"The loonies are in Asheville now," declares Kitty Love. "We need to give them a reason to stay."
Putting it in slightly more eloquent terms, the co-founder of the Lexington Avenue Arts and Fun Festival notes that the annual event "will help to stimulate and propagate the kind of culture we would enjoy living in."
Now in its third year, LAAFF has grown from an experimental gathering of local artists and businesses to what verges on being a block party, spanning North Lexington Avenue up to its intersection with College Street.
"This festival is all about everything local," insists fellow LAAFF co-founder Michael Mooney. (Like Love, he's prone to delivering headline-worthy soundbites.)
"It's what the locals are doing for the locals!" he continues.
The hype is backed up by fact. All artists scheduled to show at LAAFF live in Western North Carolina, while two festival stages will boast strictly local bands, and six Asheville restaurants will dish up culinary treats.
Not to mention that all LAAFF organizers and sponsors are from here, too, Mooney adds.
"Even the beer -- French Broad and Green Man -- is from local breweries."
The freaks' arts council
The push to keep LAAFF local hints at a political agenda that's quickly becoming as integral to the event as meat-on-a-stick is to Bele Chere.
With most other major festivals, vendors parachute into Asheville from other cities and then depart for home with the cash they earned. But LAAFF vendors live -- and buy -- right here.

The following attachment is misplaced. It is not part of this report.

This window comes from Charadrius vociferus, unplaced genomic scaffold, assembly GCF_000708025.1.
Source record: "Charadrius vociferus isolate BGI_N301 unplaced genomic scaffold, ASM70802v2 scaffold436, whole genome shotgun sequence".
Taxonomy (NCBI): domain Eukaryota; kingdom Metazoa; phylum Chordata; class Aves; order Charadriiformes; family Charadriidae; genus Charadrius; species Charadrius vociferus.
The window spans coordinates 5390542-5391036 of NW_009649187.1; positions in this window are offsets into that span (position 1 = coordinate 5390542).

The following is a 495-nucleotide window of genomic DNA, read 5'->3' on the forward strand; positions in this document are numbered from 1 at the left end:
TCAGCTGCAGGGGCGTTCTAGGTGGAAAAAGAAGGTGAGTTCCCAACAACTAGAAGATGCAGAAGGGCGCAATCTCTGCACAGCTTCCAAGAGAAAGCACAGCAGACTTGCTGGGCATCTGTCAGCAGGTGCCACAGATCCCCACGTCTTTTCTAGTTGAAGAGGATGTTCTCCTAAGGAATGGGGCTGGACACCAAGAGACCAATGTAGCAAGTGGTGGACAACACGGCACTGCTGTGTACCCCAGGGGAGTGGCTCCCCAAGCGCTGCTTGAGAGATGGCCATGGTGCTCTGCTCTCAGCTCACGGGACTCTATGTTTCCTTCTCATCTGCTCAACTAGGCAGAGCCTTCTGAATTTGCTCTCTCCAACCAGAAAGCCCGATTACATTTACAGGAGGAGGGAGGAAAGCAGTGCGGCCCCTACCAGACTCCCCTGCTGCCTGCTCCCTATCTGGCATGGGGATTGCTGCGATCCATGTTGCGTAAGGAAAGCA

"All the money made in the festival stays in the community, including the money Arts2People makes," explains Love.
LAAFF's grassroots parent organization Arts2People offers arts classes and other related opportunities to those who might otherwise be unable to afford them. In the coming year, festival proceeds may even go to a joint project with Helpmate, a local nonprofit devoted to domestic-violence prevention.
Still, charitable effort alone does not a great arts event ensure.
Scheduling their street party in the thick of the late-summer festival glut -- Labor Day weekend this year also brings Haywood County's Smoky Mountain Folk Festival, Henderson County's Apple Festival, and Asheville's Sistahs on Stage women's-music fest -- means LAAFF had better have something pretty eye-opening to offer.
That part of the Lexington Avenue event's mission is well taken care of.
Sure, a few tourist-friendly crafters will be "allowed" to show at LAAFF -- but the more off-the-wall creative impulses also won't be buried under a heap of hand-woven baskets.
"We consider ourselves to be the freaks' arts council," Love maintains. "We want to be sure that as Asheville grows, the economy based in the arts stays fresh and sincere."
Arts2People is devoted to emerging artists, she adds. "We focus on supporting the grassroots movement."
Which means that LAAFF will feature everything from the healing arts to an art-car contest, from Japanese Butoh dance to canvas dance, from food booths to edible art.
Even Love doesn't know exactly what all to expect of the one-day event.
"Organizing has been an experience ... " she begins.
"Like herding cats," Mooney finishes for her.
"Yes, but the flip side is, you get these amazing surprises," Love persists.
The LAAFF kids' area, for example, will likely not be dominated by such routine-festival staples as face painters and balloon-animal makers. "Their supply list includes shaving cream and pipe cleaners," Love says with a shrug.
After all, the event is avant-garde.
Which brings up another good cause central to the festival: allowing people to express themselves unfettered.
Still, Mooney's on board to make that sure no one takes themselves too seriously.